The recent application made to the US Patent Office on human/animal chimeras (or hybrids) illustrates this point. The directive (recital 38) specifically excludes such chimeras from patentability. While this may be helpful in this instance, it may have been better to allow existing regulations - for example, the Human Fertilisation and Embryology Act 1990 - to regulate inventions in this sphere.
Plant and animal varieties will stay unpatentable (Article 4). However, an invention concerning plants or animals will still be patentable if the application of the new invention is not confined to a single plant or animal variety.
The directive also makes it clear that transgenic animals and plants are patentable. But the directive outlaws transgenic patents where it is "likely to cause suffering without any substantial medical benefit to man or animal".
This is a particularly welcome clarification because the EPO has a backlog of numerous transgenic animal and plant patents. As with the existing law, no patent is to be granted for a process that is "essentially biological", such as procedures involving crossing or selection.
It is also welcome that the Swiss nationwide referendum on genetic engineering, held in June, rejected proposals to impose stringent restrictions on genetic research. Had the vote gone the other way, the research and patenting of genetically modified plants and animals would have been prohibited.
Although not a member of the EU, Switzerland is a member of the European Patent Convention (EPC). If the Swiss had voted in favour of restrictions, it would have gone against the provisions of the new directive on transgenics and created an unhelpful conflict among EPC members.
Articles 9 and 11 provide for the so-called "Farmer's Privilege" in respect of both plants and animals. Sale of "plant-propagating material" to a farmer by a patentee is to imply, subject to certain conditions, authorisation to the farmer to use the product of his harvest for propagation by him on his own farm.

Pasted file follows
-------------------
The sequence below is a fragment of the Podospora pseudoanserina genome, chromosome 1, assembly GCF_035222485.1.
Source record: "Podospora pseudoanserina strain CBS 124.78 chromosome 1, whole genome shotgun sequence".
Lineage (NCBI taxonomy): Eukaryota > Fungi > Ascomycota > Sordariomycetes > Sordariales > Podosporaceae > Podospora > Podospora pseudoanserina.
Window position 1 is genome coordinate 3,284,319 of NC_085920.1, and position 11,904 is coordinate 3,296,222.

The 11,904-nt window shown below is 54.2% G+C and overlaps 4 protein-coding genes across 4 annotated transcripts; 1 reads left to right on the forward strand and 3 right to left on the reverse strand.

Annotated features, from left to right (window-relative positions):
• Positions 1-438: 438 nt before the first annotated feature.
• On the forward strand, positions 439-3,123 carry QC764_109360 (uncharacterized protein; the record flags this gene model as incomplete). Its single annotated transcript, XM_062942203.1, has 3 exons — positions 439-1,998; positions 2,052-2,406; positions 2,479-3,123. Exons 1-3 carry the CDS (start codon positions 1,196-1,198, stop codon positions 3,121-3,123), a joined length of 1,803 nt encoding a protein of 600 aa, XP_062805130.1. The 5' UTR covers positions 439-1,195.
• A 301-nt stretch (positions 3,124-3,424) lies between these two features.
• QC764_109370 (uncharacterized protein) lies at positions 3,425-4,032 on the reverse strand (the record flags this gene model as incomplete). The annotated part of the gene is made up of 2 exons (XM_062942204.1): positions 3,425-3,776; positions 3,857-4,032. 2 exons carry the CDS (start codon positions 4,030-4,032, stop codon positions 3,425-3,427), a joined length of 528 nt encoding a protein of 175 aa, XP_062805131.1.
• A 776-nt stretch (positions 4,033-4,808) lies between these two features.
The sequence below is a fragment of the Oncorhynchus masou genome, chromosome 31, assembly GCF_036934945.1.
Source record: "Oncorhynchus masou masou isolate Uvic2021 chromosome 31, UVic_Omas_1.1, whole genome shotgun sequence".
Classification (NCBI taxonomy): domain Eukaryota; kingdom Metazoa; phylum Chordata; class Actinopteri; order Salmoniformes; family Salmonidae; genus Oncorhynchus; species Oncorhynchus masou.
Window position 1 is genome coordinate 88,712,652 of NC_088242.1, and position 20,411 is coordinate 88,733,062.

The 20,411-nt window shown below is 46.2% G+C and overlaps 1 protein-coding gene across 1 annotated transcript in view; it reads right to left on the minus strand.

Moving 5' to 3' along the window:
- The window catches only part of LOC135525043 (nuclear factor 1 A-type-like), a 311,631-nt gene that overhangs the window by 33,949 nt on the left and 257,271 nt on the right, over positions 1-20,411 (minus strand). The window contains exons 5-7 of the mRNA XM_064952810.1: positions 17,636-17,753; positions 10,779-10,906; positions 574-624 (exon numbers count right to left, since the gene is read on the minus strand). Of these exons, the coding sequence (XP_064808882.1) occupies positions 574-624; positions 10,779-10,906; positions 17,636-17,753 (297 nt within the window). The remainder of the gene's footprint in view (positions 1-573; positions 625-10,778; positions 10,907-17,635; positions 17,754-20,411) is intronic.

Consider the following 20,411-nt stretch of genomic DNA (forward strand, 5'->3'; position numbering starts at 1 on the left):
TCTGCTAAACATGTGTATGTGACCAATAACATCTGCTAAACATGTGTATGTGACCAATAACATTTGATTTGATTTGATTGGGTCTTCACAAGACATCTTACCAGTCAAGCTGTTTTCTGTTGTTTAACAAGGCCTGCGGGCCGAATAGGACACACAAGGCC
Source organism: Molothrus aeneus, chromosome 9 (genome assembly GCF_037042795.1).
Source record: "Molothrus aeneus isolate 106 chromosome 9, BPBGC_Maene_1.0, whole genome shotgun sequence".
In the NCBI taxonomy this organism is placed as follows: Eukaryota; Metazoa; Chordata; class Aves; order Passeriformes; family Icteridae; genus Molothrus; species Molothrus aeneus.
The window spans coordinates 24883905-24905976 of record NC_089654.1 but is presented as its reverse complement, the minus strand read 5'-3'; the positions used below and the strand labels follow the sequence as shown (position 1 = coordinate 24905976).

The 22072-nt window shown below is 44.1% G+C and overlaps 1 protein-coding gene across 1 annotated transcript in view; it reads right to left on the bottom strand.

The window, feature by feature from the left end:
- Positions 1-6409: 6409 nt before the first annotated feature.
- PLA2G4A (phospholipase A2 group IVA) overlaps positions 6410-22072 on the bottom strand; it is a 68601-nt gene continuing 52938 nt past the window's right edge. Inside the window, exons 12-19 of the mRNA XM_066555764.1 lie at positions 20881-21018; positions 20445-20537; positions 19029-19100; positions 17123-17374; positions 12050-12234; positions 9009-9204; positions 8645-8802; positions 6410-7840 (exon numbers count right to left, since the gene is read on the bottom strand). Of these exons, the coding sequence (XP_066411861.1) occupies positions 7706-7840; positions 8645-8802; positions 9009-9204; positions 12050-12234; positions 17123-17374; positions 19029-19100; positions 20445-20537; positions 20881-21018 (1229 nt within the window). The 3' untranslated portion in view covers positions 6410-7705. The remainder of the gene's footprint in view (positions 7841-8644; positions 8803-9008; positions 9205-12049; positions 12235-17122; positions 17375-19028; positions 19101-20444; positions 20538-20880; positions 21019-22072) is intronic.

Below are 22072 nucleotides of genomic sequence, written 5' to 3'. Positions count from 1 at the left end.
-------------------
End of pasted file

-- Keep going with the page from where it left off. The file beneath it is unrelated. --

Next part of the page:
Similarly, the sale by a patentee of "breeding stock or other animal reproductive material" to a farmer will - to an extent to be determined by member states - imply authorisation for the farmer to use the livestock for "agricultural purposes" (which excludes the sale within a commercial reproduction activity).
The time has now come to embrace the directive. Uncertainties in this area have been unhelpful, allowing lobby groups to undermine biotechnology patents. These uncertainties have allowed lengthy oppositions to granted patents.
An illustration of this is the case of the Harvard Oncomouse, a breed of mouse containing cancer genes produced at Harvard University in the US to carry out research into cancer. The European patent application was filed in 1985 and 13 years later the patent is still being opposed at the EPO on morality grounds by 17 groups, including animal rights campaigners and environmentalists.
The directive, in the main, confirms existing EU patent law. However, it will also provide the clarification which is badly needed to help patent offices across Europe decide what is patentable in the field of biotechnology. It should reduce the controversy surrounding patents in this area and will speed up the time it takes for patents to be granted. It is therefore a welcome boost to those engaged in biotech research and development.